Signs show that 2019 will bring even better results.
By William (Bill) Murray
President & CEO, National Coffee Association
The Brazilian coffee industry is flourishing.
The latest update from the Brazilian Coffee Exports Council (CECAFE) indicated 2018 was another bumper year for the largest producer and exporter of coffee in the world. “Statistics show that Brazil maintained its world leadership position and signs are that 2019 will bring even better results,” said Nelson Carvalhaes, Chairman of the Brazilian Exporters Coffee Council.
CECAFE’s recent update is full of interesting trends and statistics for coffee producers, connoisseurs, and consumers alike. And given Brazil’s scale in the global coffee market, updates from CECAFE always act as a useful barometer on the health of our industry overall.
Let’s take a look at the top four key takeaways:
1. Brazil is still king of coffee
If you’re a coffee drinker, odds are you drank Brazilian coffee in 2018. Brazil produced 28% of the coffee consumed globally last year, making it far and away the world’s largest coffee producer.
This share could increase even further in 2019.
Carvalhaes is setting his sights on 40% of the global market in the coming years, citing that “Brazilian coffee is the most sustainable in the world.”
Brazil is increasingly shifting towards high quality, certifiably sustainable coffees, with these differentiated coffees accounting for almost 18% of shipped coffee exports in 2018, increasing 21.3% from 2017.
2. Brazilian farmers saw an extraordinary bumper crop
Brazil exported over 35 million bags of coffee last year, a 14% jump on 2017. December alone was a record month, with exports of 3.7 million bags exported, up 22.5% over December 2017.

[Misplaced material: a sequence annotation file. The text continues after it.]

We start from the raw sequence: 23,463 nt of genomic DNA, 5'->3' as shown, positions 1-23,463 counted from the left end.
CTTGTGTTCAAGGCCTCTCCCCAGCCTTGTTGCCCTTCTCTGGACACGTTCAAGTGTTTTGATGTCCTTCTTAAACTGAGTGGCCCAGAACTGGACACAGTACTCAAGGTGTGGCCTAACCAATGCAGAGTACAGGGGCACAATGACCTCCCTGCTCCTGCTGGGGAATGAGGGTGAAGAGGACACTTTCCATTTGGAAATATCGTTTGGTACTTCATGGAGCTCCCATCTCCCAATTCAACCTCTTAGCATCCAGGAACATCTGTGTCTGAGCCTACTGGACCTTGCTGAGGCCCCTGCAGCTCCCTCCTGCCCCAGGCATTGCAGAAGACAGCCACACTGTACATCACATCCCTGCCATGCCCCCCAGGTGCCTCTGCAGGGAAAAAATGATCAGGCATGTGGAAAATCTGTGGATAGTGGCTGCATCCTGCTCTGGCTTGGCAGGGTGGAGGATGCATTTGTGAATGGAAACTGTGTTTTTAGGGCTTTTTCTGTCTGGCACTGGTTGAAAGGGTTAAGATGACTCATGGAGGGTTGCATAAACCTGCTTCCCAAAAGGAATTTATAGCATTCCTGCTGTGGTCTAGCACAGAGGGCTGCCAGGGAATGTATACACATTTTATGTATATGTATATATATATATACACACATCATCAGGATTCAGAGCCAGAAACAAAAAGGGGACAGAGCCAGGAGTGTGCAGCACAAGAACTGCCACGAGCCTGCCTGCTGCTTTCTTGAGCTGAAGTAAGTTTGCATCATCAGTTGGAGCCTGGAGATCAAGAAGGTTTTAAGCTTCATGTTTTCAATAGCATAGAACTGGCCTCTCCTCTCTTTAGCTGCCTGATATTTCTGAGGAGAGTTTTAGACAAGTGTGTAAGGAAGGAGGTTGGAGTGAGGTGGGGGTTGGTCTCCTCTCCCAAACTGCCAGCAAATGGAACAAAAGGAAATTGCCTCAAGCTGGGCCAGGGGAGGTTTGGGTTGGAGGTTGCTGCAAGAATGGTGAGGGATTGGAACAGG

While Arabica coffee continues dominate, making over 90% of shipped coffee exports, Robusta coffee underwent a staggering over-738% increase in export volumes. With such growth, the cheaper to produce bean could be set for another stellar year in 2019.
3. Consumers are brewing up more demand
CECAFE cites that global consumption of coffee is growing at an average of 2% a year. Regionally, demand for Brazilian coffee is up the most in Asia and Oceania at 4.2%. Despite continued increases in global demand, Brazilian producers contended with a fall of 15% in the price of coffee exports, averaging $144.53 per bag. Despite the drop, foreign exchange revenues were down just 3%.
The United States continues to consume the most Brazilian coffee, bagging 17.6% of total exports at 6.2 million bags, but Germany is hot on its heels with 5.6 million bags (16%).
Those who drink Brazilian coffee are coming back for more: except for a slight drop in Russia, all top consuming countries increased their purchase of Brazilian coffee, with the UK’s consumption up by almost 100%.
4. Sustainability is a growing priority
Support for sustainable growing practices is growing. Through partnerships with organizations like the Global Coffee Platform, initiatives such as CECAFE’s “Informed Producer Program” have taught good farming practices to hundreds across Brazil – one of dozens of similar programs.
Overall, 2018 was a record year for the world’s largest coffee producer. As you consider your next cup of coffee to get you through day, there is a good chance it might just be Brazilian.